Most Recent Articles In Retailing
Latest Retailing Articles
- It Cosmetics Crosses the Great Divide Into Sephora
- Vênsette Breaks Ground in Internet Beauty Merchandising
- Consumers Shift Spending to Feel-Good Retailers, Survey Says
More Articles By
I moved from Manhattan to Northwest Arkansas (NWA) in 2006 thinking the impact on my daily life wouldn’t be all that dramatic. I had a good idea of what the college-centric, smaller-but-cosmopolitan town life was all about and I had the added bonus of knowing that my remote-working job would keep me tethered to New York City. I’ve always been a huge online shopper, and knew any product would remain accessible at competitive prices via the Web.
This story first appeared in the September 7, 2012 issue of WWD. Subscribe Today.
Working full time from home meant no morning hair and makeup routine, no midday touch-ups, no rush to clean it off at night. For a few years, my skin and hair never looked better.
During my first pregnancy, in 2007, I became addicted to Super-C Cleanser and Red Clay Masque from Jason Natural Cosmetics. I have never had more compliments on my skin than in the four years I powered through two pregnancies while taking prenatal vitamins, eating more natural foods and using my two Jason products with Kiehl’s Ultra Facial Moisturizer SPF 15.
Fast-forward to today and I’m past due for a shake-up in my beauty cabinet, which has become woefully bare. Bottom line: I’m not a twentysomething single gal with loads of free time and disposable income. I need a routine that fits into the realities of a 31-year-old’s two-career, two-kid, too-busy household.
As I start my search, I may be in NWA, but I don’t feel I lack for any of my former New York City conveniences. My go-to salon, Dead Swanky, uses Kérastase, and my retail staple stores Williams-Sonoma, Pottery Barn and Sephora, are at Pinnacle Hills Promenade in Rogers. My creature comforts are, of course, attributable to the “Vendorville” complex of affluent, educated professionals whose Fortune 500 employers service the likes of Wal-Mart and other corporations headquartered here. High-paying jobs are available in sales, marketing, advertising, finance and a multitude of other fields, plus the cost of living is unbelievably low. A true shopper’s paradise.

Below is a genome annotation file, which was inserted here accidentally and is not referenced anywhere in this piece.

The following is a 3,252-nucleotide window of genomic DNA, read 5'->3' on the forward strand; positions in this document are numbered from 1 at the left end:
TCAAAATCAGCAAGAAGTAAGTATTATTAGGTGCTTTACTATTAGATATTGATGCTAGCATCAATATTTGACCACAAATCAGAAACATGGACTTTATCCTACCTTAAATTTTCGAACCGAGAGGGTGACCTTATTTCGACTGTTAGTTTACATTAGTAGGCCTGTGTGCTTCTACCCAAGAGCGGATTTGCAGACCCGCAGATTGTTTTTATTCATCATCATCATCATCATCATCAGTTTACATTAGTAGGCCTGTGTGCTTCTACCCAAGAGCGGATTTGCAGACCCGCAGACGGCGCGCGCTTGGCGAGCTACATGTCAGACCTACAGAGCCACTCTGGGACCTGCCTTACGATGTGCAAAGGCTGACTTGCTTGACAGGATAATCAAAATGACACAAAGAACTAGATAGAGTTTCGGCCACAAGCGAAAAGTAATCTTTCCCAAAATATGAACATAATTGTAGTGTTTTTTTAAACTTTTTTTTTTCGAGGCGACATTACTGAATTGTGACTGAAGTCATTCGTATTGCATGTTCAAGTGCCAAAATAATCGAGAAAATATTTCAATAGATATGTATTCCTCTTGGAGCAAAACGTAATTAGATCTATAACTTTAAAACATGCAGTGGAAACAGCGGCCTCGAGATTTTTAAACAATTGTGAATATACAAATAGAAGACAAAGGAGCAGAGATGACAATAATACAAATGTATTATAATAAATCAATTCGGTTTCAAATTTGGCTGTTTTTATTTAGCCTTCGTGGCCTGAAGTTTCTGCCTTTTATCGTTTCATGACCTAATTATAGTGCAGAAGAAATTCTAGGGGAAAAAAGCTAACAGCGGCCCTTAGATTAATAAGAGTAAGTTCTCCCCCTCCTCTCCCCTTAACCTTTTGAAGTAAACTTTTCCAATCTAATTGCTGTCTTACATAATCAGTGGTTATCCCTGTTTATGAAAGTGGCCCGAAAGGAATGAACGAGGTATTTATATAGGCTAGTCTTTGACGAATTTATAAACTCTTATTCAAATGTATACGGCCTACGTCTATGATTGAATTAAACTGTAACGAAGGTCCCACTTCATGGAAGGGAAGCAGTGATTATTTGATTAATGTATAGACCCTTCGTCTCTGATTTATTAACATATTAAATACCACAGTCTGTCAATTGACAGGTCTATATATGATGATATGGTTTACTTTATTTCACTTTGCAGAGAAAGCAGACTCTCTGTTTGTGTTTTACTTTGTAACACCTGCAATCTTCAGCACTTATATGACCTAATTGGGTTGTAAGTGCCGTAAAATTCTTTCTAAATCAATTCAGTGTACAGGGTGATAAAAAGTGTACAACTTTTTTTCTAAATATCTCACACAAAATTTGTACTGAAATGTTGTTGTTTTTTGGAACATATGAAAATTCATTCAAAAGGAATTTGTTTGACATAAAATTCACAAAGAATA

I kicked off my search with a visit to Luxe Beauty spa in Fayetteville, whose new West Avenue location is on the route I take to drop the kids off at preschool. Proximity is hugely important to me right now because any free time I have comes right after dropping the boys off or just before picking them up.
Luxe is located below street level in the old brick Ice House building near the University of Arkansas. My aesthetician was amazingly friendly and knowledgeable and didn’t miss a word I said in describing my skin successes and failures. Luxe’s retail area has huge windows pouring natural light into the white-walled, wood-floored space. The ample shelving with neatly arranged and organized product displays give Luxe a feeling of relaxation, freshness and airiness. One drawback of the uncluttered displays was that several products lacked testers and, for others, testers existed where there were no products in stock. Many items were without pricing stickers and I had to consult several times with the sales associate.
After discussing my skin type, outdoor activity level and need for a versatile product, the associate steered me away from SkinCeuticals and VI Derm and recommended a Rhonda Allison Brightening Scrub instead. The 2-oz. size was $24 and the 4 oz. was $44, but she said the smaller size would last a while if I mixed it into my usual cleanser. No samples were available—always a problem for me when purchasing a pricy new product. I continued on to Malin + Goetz and felt the Detox Face Mask was probably a better fit. Unable to determine the price, I checked on my iPhone to find it had won a 2008 Allure Best of Beauty Award and I should expect to pay no more than $40. The price here was $38. Sold.